Indeed Cuba stands out from the rest of Latin America and the Caribbean as one of the world’s few enduring centrally-planned economies in which the State is the sole important economic actor, controlling some 90% of the economy and employing around 85% of the total workforce. It is also saluted for its perseverance in the face of years of US embargo since October 1960. The blockade that President John Mahama, called for its dismantling in his recent UN speech, is defined as a partial commercial, economic, and financial sanction, imposed some two years following the overthrow of pro-US Batista regime. This was in response to nationalization of properties belonging to US citizens and corporations in Cuba.
In his recent encounter with Institute of Economic Affairs (IEA, 18 October 2012); President Mahama, seemed not only helpless about finding lasting answers to Ghana’s donor support and overreliance but also how it could be put at bay, the mass-dumping of frozen chicken from abroad which as the representative of Ghana Poultry Farmers’ Association puts it, had been killing their trade. True he was right on the need to balance enough legumes or maize production to ease production costs so as to be competitively viable on the market. But his fears over trade reprisals were over-dozed as most States, wield protective domestic measures. This could not only be imposition of prohibitive import or excise duties but also, effective civic education on the necessity in promoting one’s homemade goods and services.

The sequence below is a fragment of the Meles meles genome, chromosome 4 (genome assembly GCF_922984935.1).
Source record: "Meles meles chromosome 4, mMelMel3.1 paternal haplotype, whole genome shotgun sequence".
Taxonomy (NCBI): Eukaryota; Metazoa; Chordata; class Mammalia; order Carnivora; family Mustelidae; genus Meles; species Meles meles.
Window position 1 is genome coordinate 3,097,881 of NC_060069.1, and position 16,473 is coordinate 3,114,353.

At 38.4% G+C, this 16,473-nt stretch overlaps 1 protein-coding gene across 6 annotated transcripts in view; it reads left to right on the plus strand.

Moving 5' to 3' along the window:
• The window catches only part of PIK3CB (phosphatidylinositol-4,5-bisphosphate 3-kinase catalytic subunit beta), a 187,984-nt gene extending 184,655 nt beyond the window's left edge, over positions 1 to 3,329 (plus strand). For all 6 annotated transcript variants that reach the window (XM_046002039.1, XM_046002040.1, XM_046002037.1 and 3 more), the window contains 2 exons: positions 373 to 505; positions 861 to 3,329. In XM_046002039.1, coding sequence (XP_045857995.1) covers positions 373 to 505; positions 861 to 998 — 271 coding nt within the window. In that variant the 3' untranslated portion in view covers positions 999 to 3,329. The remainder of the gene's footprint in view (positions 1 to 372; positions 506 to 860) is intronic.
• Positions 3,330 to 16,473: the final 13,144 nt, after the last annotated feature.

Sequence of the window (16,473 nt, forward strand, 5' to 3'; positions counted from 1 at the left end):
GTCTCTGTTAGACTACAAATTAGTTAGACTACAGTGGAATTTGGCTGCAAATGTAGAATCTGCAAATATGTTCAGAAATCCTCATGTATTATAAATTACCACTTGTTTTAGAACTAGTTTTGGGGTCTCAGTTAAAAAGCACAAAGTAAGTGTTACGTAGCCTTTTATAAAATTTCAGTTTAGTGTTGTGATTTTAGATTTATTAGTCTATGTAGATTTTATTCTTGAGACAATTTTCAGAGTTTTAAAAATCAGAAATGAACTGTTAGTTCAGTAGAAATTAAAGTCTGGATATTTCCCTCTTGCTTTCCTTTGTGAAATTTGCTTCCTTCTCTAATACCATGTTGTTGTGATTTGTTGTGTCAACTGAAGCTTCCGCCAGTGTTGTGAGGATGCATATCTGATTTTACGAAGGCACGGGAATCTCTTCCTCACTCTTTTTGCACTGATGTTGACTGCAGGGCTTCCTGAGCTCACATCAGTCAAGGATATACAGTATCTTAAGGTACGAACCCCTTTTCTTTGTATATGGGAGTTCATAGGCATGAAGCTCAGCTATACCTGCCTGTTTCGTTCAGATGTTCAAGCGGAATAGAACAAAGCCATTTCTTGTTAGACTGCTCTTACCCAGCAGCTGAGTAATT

Yes it must be incumbent upon the indigenous producers or service providers to prove their salt why given the choice; the Ghanaian or the foreigner, would have to settle on the local fried yam or plantain but not on imported fried potatoes. This is true of all local products which have its foreign composite on the market that governments have had fast no power to dictate its patronage? But all around the world, responsible governments are capable of educating or influencing its people on choices. This might be in the form of a deliberate policy direction: educational curriculums or syllabus as well as regulatory bodies. So it might be for example, extremely difficult to import certain products or endangered species from Ghana to the European Union if you were to be unable to meet the Union’s Health and Safety rules- all because of free trade? The issue is not you being a Ghanaian but because each Member State- here, the UK, can for instance, refuse entry to even an EU citizen if the exercises of his/her free movement rights, compromise Britain’s health and security policies.